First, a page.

Well, if you’re not new to Hawaii, you know that there are all kinds of critters on the islands. However, in this section, we will fill you in on the pests that can be dangerous. 

Hang on to your hat, and if you don’t like bugs, you might want to avoid this section altogether. Just know that they are there, and some of them can bite.  

Centipedes are very common in Hawaii. They can range anywhere from one to 12 inches. Yep, that’s right, a foot-long centipede. You will also want to know that they can make their nests in your house and that they do bite.  

Cockroaches are really everywhere in the world, even on the remote islands of Hawaii. There are 19 different species on the islands, but only three are near humans. As if that’s not enough, the rate of encounter is high. Be aware that they fly and crawl and are on the constant search for food. They can bite, but this is rare.

There is only one type of scorpion on the islands of Hawaii. While the rate of encounter is low, if you get stung, it is painful. Even worse, if you are allergic to venom, you will need to seek medical treatment as this can be a life or death situation.  

You wouldn’t think it, but the seemingly harmless caterpillar can be a nuisance as well. One species living on the islands has spiny hairs that can sting you. The risk of encounter is low, but again, you can be allergic to their venom, so you will want to seek medical attention if that is the case.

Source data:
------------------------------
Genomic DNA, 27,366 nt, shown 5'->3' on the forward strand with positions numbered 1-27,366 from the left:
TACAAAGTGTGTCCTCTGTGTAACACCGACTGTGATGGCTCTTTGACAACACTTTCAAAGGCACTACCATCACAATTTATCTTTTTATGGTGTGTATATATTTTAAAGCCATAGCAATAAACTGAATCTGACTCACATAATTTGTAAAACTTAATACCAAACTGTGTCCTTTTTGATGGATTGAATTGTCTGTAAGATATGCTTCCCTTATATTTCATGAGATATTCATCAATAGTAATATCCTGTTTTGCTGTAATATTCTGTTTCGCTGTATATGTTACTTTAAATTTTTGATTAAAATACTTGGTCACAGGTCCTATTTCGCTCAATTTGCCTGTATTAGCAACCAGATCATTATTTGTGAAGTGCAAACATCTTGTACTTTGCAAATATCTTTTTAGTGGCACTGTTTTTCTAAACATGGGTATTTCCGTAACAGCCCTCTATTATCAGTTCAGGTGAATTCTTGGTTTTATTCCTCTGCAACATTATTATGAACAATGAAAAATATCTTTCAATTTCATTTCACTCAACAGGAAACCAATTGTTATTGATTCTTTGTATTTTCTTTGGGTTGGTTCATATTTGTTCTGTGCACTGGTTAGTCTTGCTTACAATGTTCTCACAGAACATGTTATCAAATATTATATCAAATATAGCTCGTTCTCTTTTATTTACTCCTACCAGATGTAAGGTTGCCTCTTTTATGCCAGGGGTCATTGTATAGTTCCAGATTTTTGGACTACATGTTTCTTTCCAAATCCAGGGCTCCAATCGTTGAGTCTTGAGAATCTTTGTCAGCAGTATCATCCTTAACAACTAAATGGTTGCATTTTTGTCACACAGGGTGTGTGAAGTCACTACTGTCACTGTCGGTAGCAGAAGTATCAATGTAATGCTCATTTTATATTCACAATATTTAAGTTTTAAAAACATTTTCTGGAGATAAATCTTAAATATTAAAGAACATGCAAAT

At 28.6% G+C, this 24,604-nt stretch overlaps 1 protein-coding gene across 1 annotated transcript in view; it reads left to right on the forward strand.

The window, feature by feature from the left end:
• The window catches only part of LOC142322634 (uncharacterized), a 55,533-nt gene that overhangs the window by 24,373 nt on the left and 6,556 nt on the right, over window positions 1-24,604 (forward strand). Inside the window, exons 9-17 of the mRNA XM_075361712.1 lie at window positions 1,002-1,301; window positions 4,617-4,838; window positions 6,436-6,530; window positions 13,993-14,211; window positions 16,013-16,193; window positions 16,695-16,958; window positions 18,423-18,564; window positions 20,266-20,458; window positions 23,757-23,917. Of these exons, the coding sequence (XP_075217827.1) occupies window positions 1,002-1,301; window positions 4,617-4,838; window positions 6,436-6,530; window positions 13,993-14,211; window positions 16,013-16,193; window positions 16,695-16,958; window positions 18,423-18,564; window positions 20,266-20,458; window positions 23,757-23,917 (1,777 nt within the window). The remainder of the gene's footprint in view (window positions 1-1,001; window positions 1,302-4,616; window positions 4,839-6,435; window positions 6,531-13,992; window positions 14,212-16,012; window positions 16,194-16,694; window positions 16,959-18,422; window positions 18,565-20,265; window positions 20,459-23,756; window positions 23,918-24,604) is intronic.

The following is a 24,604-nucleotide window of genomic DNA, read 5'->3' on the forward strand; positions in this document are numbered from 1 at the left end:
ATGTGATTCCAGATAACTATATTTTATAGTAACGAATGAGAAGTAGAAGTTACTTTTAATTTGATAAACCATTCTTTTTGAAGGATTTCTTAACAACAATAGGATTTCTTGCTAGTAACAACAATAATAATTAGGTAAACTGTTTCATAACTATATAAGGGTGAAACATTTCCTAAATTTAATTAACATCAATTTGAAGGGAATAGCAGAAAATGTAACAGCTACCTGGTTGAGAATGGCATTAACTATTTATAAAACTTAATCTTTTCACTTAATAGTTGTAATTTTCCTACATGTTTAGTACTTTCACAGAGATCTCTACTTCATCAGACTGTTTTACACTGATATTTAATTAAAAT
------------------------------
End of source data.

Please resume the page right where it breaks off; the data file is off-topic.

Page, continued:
Lastly, let’s not forget that Hawaii is home to bees, wasps, fire ants, bed bugs, and spiders. The islands do have both Black Widow and Brown Widow spiders, so you will want to take precautions accordingly.  

In Conclusion

If you are a retiree considering relocating to Hawaii, you have a lot to consider. While there are numerous pros to living in Hawaii, you won’t want to discount the cons. Depending upon the type of person you are, Hawaii can be the lovely oasis you see on postcards.

But, the cons can be just as convincing, especially if you are not prepared for the culture or vibe of Hawaii or some of the other adjustments you will have to make. Also, moving from the mainland to this chain of islands can be a really big change.  

Native Hawaiians might tell you that most transplants don’t stay for long. But, if you’re prepared and understand what you are both gaining and giving up, you should be in great shape to plan your Hawaii retirement.  

Who wouldn’t want to live in one of the most beautiful places in the world? One could get used to having white sand beaches and turquoise waters right outside the door. Find out what your priorities are and if they meet living an island life.  

You might just find that retiring in Hawaii can be your little slice of heaven. If that’s the case, you may want to start packing your bags and making arrangements. Get ready to say Aloha to your new island life.